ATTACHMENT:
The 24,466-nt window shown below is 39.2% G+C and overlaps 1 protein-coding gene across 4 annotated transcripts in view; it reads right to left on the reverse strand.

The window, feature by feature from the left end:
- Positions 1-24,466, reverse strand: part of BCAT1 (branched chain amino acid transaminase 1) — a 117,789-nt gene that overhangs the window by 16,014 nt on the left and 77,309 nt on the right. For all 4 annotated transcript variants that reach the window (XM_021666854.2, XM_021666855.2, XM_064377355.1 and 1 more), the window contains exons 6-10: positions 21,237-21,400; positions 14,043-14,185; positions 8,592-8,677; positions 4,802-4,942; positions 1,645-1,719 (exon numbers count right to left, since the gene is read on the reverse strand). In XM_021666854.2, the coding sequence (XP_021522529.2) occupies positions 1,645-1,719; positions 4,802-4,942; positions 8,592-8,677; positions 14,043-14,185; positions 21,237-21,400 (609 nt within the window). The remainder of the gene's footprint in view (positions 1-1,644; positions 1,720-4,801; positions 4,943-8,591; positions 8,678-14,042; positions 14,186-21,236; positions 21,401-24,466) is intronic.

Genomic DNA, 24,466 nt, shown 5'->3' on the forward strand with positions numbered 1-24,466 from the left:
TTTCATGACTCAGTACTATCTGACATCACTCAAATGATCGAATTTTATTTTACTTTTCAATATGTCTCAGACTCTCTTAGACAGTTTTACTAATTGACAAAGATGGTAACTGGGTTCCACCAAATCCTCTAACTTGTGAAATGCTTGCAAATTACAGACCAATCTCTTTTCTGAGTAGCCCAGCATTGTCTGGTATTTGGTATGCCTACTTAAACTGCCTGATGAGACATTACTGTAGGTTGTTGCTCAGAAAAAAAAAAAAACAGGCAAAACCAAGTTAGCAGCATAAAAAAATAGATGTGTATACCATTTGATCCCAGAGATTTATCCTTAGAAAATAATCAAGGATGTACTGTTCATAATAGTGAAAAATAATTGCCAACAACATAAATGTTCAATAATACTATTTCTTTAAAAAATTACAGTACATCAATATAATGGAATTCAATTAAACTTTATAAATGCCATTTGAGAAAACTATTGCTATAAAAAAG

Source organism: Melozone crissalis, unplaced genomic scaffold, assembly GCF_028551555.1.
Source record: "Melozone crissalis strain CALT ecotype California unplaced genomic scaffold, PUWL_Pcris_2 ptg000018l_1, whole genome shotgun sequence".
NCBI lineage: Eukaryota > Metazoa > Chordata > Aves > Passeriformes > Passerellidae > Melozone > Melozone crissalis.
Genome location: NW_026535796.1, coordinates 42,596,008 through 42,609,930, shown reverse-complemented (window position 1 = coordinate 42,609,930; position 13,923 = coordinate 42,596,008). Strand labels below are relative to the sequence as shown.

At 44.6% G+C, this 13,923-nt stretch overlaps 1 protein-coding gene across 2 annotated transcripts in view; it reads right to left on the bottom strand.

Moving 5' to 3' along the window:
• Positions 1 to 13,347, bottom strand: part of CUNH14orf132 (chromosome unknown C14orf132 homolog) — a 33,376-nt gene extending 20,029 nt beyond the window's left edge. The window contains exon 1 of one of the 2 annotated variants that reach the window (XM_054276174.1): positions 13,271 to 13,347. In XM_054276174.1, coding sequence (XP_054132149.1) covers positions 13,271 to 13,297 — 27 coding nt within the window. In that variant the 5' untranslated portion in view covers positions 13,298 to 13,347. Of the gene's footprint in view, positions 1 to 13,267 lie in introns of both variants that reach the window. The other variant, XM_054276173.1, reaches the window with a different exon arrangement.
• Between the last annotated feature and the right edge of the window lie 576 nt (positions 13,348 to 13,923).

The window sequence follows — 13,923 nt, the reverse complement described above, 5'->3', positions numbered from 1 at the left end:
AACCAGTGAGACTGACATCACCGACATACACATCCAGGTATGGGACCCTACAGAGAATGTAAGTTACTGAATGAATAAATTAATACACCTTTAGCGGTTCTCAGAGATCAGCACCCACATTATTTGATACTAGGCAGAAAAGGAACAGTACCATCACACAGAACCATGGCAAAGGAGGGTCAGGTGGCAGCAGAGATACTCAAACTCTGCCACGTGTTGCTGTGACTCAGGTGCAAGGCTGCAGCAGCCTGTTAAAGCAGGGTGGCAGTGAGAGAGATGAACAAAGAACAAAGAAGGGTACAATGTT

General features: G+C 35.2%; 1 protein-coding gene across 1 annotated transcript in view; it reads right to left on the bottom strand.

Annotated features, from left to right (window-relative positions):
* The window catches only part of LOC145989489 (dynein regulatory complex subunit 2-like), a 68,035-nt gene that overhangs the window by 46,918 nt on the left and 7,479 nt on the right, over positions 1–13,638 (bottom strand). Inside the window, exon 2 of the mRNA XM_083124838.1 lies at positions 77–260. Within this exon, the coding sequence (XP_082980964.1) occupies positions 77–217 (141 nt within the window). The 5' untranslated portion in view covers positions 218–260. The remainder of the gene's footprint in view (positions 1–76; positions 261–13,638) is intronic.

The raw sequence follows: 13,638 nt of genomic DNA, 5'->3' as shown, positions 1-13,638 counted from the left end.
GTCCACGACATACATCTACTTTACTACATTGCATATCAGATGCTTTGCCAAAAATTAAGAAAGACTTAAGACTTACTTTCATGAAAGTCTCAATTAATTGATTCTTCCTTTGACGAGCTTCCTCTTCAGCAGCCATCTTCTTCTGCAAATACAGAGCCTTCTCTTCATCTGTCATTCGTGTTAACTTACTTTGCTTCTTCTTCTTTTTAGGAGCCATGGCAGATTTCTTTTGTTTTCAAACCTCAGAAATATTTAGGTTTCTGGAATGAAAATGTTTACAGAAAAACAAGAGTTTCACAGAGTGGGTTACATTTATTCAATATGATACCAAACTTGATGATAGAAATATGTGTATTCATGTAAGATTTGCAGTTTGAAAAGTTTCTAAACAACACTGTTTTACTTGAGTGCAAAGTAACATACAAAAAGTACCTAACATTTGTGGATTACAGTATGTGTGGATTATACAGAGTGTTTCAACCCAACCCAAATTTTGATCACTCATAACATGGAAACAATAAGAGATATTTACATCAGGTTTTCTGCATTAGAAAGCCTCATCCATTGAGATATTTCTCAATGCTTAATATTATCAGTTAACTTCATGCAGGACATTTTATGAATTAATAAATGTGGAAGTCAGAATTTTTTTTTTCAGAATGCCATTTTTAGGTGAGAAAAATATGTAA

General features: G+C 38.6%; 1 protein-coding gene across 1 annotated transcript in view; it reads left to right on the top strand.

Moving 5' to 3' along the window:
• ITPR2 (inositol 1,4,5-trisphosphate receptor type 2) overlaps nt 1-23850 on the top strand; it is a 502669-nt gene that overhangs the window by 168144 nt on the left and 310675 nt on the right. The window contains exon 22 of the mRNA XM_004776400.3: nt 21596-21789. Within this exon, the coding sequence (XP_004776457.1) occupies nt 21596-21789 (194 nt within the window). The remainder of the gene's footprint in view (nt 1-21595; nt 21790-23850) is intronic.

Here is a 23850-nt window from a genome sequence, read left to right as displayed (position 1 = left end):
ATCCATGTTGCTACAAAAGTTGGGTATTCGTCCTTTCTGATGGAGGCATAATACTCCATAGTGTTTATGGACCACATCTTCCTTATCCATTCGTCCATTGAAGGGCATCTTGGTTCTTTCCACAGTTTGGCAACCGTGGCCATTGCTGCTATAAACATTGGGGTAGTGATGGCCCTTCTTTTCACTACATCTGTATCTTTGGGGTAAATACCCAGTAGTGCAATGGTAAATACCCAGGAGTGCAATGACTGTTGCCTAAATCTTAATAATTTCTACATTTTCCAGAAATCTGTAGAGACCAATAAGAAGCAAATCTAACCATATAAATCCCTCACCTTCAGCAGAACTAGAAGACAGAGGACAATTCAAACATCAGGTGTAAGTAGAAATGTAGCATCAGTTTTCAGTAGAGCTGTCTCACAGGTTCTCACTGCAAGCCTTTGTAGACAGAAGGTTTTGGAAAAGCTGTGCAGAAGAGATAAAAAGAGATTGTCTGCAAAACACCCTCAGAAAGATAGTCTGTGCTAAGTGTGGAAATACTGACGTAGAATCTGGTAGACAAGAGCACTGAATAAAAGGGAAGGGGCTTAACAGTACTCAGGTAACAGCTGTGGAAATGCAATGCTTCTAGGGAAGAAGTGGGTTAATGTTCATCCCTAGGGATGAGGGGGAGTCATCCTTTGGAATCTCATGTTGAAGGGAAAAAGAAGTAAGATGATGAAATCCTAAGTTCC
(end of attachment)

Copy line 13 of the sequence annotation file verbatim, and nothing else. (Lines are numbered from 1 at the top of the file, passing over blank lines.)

• Between the last annotated feature and the right edge of the window lie 576 nt (positions 13,348 to 13,923).